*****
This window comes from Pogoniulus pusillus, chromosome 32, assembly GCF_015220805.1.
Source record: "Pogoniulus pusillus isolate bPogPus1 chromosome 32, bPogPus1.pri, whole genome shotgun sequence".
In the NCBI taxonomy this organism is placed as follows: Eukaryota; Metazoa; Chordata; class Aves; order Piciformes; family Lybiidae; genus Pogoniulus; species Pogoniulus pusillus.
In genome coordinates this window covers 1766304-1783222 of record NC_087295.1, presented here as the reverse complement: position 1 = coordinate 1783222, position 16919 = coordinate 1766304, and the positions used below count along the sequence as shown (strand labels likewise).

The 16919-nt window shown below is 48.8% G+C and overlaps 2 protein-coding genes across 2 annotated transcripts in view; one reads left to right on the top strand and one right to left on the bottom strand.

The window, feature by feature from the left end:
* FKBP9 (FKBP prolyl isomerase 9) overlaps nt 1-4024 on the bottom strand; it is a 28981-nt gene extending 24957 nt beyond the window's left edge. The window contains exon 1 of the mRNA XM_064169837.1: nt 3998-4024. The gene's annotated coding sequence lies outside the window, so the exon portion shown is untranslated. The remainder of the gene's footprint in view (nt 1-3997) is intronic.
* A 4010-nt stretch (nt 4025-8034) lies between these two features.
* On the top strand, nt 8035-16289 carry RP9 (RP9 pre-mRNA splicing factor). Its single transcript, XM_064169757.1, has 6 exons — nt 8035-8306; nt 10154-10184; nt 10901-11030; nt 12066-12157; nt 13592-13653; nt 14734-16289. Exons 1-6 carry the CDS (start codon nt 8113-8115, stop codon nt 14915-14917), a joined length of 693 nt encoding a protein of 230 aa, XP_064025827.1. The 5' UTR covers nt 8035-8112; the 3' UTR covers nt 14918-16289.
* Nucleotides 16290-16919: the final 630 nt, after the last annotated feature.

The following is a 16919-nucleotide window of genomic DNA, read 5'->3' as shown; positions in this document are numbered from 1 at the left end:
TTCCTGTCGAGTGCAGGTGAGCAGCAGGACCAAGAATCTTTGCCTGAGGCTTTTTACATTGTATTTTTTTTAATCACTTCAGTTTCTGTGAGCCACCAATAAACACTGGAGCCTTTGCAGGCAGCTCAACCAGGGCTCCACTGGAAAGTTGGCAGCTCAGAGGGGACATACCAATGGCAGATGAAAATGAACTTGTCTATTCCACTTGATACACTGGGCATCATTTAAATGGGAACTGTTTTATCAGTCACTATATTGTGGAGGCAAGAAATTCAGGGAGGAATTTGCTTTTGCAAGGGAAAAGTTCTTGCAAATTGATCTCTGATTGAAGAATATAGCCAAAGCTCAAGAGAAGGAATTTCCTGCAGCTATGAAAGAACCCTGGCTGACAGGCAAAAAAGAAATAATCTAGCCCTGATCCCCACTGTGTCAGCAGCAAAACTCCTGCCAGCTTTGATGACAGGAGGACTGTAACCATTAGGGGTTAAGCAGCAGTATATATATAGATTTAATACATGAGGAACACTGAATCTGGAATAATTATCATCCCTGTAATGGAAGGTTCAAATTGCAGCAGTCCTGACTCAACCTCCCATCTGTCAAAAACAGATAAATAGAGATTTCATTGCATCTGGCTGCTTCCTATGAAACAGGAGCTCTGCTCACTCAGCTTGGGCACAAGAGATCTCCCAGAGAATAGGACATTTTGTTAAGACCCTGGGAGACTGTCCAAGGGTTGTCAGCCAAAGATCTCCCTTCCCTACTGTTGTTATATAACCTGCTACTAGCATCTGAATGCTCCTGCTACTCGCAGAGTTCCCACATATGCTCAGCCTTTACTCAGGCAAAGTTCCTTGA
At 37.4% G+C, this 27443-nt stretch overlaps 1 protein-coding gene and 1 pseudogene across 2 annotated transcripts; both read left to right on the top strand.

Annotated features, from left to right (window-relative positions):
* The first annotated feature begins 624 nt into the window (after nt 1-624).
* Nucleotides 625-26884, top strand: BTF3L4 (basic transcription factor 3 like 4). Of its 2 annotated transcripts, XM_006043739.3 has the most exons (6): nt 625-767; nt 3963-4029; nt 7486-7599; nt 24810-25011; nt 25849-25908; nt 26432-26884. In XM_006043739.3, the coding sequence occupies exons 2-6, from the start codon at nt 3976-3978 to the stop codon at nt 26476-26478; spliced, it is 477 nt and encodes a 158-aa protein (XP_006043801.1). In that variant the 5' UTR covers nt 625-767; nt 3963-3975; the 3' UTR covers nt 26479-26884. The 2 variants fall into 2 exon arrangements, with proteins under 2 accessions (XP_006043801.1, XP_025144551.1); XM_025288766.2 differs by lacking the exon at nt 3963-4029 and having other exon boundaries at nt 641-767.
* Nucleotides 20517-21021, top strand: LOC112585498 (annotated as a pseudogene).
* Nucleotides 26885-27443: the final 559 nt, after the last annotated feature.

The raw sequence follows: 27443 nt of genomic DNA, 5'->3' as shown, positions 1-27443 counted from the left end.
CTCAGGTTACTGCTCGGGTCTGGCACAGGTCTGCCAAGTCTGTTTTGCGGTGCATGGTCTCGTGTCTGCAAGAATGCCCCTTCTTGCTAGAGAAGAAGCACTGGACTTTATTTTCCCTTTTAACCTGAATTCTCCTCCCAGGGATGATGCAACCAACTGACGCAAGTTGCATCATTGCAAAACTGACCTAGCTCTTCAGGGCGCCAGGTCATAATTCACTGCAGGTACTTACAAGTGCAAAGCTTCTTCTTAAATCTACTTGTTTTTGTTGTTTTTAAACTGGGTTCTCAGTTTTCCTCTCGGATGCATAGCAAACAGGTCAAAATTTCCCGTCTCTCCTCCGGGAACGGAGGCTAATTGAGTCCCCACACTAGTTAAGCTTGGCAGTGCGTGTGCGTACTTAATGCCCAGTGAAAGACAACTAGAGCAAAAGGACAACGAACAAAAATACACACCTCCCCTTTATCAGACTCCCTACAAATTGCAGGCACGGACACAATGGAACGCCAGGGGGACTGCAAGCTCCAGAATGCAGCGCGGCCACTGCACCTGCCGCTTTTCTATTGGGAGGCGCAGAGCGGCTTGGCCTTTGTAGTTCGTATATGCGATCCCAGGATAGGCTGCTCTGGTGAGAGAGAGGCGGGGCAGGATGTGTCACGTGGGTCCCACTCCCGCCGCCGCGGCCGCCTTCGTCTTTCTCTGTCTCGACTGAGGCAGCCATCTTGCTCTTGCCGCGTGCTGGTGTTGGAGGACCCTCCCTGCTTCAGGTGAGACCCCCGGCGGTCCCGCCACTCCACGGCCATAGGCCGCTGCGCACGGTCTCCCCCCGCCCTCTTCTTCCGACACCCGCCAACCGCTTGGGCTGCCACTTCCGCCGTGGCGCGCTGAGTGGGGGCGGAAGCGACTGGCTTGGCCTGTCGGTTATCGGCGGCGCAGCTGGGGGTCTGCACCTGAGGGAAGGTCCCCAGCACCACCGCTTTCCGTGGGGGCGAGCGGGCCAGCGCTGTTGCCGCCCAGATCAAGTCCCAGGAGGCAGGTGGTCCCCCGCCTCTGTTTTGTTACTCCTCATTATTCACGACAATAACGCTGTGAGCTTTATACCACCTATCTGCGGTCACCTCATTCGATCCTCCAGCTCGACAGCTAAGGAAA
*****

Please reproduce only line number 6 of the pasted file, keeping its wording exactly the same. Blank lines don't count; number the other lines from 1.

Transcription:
The window, feature by feature from the left end: